Paul Kamara

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Paul Kamara "is the editor of the widely respected For Di People newspaper and Chairman of the National League for Human Rights in Sierra Leone. Despite continual harassment and intimidation, For Di People has consistently crusaded against corruption and other social ills, and championed freedom of the press, human rights, and democratic values in Sierra Leone.

"Paul Kamara was born on 12 August 1956 in the District of Kambia, northern Sierra Leone. A Catholic, he holds a Bachelor of Arts degree from Fourah Bay College of the University of Sierra Leone, and a senior diploma in journalism from the Thomson Foundation in London. He has been the editor of the For Di People newspaper since 1983. He is President of the Association of Independent Journalists, Chairman of the National League for Human Rights, and was briefly manager of the Sierra Leone National football team. He served as Secretary General of the Sierra Leone Association of Journalists and in 1996, as Secretary of State, Lands, Housing and the Environment, in the transitional government that brought multi-party democracy to his country.

"In 1997, Kamara won the London International Press Directory Freedom of the Press award, and in 1999 the US-based World Press Review International Editor of the Year Award. His work has been supported over the last decade by organizations ranging from UNESCO, the National Endowment for Democracy and the French Reporters Sans Frontieres.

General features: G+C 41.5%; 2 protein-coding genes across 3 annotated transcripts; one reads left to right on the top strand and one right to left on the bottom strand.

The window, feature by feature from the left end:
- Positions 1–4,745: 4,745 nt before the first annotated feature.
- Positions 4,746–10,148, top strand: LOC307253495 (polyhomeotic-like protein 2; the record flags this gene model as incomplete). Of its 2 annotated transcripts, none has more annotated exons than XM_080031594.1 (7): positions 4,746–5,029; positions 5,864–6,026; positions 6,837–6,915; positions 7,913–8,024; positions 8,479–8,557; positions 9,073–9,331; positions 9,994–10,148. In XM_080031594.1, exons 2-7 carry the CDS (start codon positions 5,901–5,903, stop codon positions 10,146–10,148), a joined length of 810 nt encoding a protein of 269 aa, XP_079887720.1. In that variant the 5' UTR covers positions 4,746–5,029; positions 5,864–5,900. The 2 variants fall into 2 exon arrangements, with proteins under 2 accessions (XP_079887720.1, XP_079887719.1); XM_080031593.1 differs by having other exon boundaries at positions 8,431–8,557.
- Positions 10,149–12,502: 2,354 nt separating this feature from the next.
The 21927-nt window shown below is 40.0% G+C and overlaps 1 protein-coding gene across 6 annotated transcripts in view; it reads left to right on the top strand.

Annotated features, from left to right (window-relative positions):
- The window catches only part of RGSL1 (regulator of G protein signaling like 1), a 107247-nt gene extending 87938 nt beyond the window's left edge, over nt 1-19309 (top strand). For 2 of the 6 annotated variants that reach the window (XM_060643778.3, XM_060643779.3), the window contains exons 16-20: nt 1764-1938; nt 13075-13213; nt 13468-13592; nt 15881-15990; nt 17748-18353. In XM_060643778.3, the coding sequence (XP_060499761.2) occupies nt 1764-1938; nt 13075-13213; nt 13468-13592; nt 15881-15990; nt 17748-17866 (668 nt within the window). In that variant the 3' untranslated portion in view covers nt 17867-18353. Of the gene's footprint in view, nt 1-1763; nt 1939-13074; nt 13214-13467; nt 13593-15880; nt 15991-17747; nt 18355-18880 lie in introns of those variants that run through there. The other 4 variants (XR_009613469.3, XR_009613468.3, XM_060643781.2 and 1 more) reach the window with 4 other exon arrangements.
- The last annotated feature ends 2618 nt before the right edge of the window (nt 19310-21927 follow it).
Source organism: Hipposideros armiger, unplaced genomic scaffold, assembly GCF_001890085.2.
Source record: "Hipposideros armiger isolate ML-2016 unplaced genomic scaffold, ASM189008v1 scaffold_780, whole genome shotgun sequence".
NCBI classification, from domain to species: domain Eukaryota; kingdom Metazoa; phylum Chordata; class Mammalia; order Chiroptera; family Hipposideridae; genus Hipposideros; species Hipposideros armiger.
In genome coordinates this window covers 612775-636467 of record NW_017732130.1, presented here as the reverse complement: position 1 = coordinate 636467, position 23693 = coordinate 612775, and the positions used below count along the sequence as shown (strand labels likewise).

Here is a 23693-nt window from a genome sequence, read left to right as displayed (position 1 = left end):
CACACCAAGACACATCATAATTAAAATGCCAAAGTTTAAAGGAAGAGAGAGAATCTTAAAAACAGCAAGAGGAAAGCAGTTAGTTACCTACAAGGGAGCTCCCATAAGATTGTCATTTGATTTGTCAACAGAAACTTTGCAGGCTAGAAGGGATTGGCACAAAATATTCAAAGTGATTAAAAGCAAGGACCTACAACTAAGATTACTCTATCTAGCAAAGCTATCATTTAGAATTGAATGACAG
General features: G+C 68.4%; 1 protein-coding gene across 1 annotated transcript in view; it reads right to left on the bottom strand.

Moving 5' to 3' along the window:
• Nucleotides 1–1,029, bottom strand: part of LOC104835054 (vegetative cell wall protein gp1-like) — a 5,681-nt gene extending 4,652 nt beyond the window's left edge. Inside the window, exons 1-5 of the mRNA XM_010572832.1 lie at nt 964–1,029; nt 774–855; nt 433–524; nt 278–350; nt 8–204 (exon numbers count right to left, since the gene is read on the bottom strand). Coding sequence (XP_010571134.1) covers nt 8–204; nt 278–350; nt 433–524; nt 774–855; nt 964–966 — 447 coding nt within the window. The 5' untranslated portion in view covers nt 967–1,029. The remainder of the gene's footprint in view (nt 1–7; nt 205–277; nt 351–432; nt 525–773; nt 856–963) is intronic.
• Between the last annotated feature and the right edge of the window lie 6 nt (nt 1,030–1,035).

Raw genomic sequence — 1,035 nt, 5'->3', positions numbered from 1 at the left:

"Kamara has been detained by various regimes and at times his newspaper has been banned. In 1996 there was an attempt to assassinate him, because of his demands for multi-party elections. In October 2004 Kamara was sentenced to two years in prison stemming from October 2003 articles that criticized the President Ahmad Tejan Kabbah. The court also recommended that For Di People be banned for six months. He was released in November 2005 after a long court battle and pressure from the international community. His colleague, Deputy Editor Harry Yasaneh, died from injuries suffered by a beating from government strongmen. Mr. Kamara continues his struggle to bring a free press and justice to the Sierra Leone." [1]

"Mr. Kamara's paper and individual crusade to restore democracy to Sierra Leone continue. His work has been supported over the last decade by organizations ranging from UNESCO, the National Endowment for Democracy (which gave Mr. Kamara an offset printing machine for his paper), and the French Reporters Sans Frontières. The London-based International Press Directory awarded For Di People its Freedom of the Press Award in 1997, the first paper in the entire African continent to be so honored for being "at the forefront of the popular campaign to restore democracy in March 1996."" [2]

"We are writing on behalf of the International Press Institute (IPI) and the World Association of Newspapers (WAN), to call for the repeal of Sierra Leone's seditious libel law under which Paul Kamara, editor of For Di People, is currently imprisoned.
"In October 2004, Mr Kamara, editor and publisher of the independent daily For Di People, was convicted on two counts of seditious libel for articles that appeared in his newspaper focusing on a 1967 Commission of Inquiry, which reportedly implicated you in the embezzlement of public funds. He was sentenced to two concurrent prison terms, of two years each, and has spent much of his sentence in solitary confinement." [3]

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  1. Previous Recipients, World Press Review, accessed January 8, 2009.